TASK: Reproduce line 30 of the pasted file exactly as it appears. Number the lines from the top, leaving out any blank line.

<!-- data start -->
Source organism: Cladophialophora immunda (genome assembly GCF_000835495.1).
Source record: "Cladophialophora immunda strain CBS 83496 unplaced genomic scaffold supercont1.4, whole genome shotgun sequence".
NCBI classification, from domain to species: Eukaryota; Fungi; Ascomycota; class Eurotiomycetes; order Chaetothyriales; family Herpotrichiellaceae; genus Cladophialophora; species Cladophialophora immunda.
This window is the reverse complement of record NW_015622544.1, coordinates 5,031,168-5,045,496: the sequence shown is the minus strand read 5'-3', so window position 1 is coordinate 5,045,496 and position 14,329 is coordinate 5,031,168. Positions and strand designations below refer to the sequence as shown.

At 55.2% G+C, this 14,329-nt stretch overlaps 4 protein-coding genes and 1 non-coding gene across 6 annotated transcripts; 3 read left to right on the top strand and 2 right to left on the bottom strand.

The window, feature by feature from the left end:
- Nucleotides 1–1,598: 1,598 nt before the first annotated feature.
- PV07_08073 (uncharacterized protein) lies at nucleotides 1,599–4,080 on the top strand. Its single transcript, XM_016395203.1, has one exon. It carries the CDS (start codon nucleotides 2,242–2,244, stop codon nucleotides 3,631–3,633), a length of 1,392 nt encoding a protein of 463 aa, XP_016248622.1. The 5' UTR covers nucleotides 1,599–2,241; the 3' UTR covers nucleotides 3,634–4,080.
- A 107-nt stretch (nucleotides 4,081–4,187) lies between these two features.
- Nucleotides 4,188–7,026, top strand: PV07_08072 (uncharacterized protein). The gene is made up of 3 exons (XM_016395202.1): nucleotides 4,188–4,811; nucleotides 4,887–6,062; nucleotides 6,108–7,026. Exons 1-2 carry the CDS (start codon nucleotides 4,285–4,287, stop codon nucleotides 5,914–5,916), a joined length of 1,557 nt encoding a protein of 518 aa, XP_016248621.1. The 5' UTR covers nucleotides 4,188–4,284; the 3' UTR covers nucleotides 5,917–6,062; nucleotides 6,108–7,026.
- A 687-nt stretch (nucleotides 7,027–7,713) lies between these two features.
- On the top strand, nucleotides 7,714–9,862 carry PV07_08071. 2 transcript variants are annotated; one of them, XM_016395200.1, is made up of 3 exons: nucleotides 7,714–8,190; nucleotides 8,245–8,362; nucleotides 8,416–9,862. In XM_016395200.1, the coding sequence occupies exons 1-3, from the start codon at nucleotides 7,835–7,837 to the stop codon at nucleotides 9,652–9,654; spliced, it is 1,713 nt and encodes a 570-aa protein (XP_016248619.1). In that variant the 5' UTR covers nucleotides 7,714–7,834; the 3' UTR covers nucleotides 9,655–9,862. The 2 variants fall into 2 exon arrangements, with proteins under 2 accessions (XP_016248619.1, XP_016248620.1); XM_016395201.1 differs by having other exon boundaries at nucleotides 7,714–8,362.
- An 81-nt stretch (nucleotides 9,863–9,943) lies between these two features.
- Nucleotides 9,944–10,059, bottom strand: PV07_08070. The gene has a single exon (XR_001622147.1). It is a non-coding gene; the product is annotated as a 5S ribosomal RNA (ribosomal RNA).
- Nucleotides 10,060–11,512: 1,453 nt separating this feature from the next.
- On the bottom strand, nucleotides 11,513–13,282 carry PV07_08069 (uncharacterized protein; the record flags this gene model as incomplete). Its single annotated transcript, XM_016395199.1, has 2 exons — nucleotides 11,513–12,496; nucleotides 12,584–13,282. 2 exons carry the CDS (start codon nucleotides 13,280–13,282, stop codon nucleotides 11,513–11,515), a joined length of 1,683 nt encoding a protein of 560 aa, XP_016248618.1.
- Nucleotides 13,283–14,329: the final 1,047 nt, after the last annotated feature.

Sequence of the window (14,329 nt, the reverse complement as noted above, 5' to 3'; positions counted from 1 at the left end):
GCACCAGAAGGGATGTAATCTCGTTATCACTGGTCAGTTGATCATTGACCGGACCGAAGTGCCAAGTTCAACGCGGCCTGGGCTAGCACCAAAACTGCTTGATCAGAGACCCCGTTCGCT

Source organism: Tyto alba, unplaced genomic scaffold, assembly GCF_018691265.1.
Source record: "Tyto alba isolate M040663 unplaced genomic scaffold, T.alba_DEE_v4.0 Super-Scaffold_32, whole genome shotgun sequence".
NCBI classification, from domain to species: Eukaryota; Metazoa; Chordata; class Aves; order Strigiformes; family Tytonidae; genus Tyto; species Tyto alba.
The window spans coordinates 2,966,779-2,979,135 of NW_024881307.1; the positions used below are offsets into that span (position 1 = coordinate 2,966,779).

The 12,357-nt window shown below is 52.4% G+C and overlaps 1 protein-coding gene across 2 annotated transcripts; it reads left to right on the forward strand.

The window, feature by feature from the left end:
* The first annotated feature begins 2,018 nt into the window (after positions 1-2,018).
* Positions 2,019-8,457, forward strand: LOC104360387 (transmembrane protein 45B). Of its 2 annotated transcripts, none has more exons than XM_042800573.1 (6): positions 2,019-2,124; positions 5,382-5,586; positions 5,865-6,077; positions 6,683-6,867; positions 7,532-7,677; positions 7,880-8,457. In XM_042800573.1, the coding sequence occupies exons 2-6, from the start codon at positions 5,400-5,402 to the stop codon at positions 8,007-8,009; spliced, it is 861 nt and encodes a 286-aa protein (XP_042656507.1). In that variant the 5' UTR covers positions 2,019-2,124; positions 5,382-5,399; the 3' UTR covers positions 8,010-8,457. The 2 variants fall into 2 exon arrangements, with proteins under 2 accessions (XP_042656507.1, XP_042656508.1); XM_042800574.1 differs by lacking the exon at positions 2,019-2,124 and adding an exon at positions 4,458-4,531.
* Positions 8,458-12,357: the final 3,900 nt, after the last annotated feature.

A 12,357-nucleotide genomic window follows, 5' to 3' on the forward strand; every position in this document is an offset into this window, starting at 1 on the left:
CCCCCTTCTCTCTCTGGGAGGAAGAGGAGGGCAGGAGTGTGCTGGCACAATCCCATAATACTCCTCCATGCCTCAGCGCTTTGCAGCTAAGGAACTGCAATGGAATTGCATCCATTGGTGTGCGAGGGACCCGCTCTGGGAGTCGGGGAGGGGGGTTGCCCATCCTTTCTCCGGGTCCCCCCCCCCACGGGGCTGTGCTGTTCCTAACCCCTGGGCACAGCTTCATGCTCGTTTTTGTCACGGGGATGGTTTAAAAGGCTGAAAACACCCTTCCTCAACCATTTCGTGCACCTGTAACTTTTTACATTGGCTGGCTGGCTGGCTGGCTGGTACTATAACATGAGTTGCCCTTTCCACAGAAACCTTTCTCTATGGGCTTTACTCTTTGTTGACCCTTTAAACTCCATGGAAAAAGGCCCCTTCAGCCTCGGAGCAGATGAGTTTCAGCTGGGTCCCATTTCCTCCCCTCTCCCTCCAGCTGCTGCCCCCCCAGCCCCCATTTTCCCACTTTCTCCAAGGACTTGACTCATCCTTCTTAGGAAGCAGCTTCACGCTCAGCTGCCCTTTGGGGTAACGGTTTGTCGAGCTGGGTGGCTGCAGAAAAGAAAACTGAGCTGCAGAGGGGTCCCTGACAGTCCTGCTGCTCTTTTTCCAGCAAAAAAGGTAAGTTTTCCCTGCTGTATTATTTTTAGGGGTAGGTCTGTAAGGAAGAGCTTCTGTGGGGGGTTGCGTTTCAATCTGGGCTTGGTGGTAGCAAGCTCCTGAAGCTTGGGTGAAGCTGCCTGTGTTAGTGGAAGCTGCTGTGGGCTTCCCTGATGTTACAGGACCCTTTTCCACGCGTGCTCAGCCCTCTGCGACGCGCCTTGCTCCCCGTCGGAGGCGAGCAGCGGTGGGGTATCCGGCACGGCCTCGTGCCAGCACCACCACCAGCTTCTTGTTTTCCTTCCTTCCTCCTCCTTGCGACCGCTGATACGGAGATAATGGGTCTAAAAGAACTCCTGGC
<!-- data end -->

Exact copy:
CCCCCTTCTCTCTCTGGGAGGAAGAGGAGGGCAGGAGTGTGCTGGCACAATCCCATAATACTCCTCCATGCCTCAGCGCTTTGCAGCTAAGGAACTGCAATGGAATTGCATCCATTGGTGTGCGAGGGACCCGCTCTGGGAGTCGGGGAGGGGGGTTGCCCATCCTTTCTCCGGGTCCCCCCCCCCACGGGGCTGTGCTGTTCCTAACCCCTGGGCACAGCTTCATGCTCGTTTTTGTCACGGGGATGGTTTAAAAGGCTGAAAACACCCTTCCTCAACCATTTCGTGCACCTGTAACTTTTTACATTGGCTGGCTGGCTGGCTGGCTGGTACTATAACATGAGTTGCCCTTTCCACAGAAACCTTTCTCTATGGGCTTTACTCTTTGTTGACCCTTTAAACTCCATGGAAAAAGGCCCCTTCAGCCTCGGAGCAGATGAGTTTCAGCTGGGTCCCATTTCCTCCCCTCTCCCTCCAGCTGCTGCCCCCCCAGCCCCCATTTTCCCACTTTCTCCAAGGACTTGACTCATCCTTCTTAGGAAGCAGCTTCACGCTCAGCTGCCCTTTGGGGTAACGGTTTGTCGAGCTGGGTGGCTGCAGAAAAGAAAACTGAGCTGCAGAGGGGTCCCTGACAGTCCTGCTGCTCTTTTTCCAGCAAAAAAGGTAAGTTTTCCCTGCTGTATTATTTTTAGGGGTAGGTCTGTAAGGAAGAGCTTCTGTGGGGGGTTGCGTTTCAATCTGGGCTTGGTGGTAGCAAGCTCCTGAAGCTTGGGTGAAGCTGCCTGTGTTAGTGGAAGCTGCTGTGGGCTTCCCTGATGTTACAGGACCCTTTTCCACGCGTGCTCAGCCCTCTGCGACGCGCCTTGCTCCCCGTCGGAGGCGAGCAGCGGTGGGGTATCCGGCACGGCCTCGTGCCAGCACCACCACCAGCTTCTTGTTTTCCTTCCTTCCTCCTCCTTGCGACCGCTGATACGGAGATAATGGGTCTAAAAGAACTCCTGGC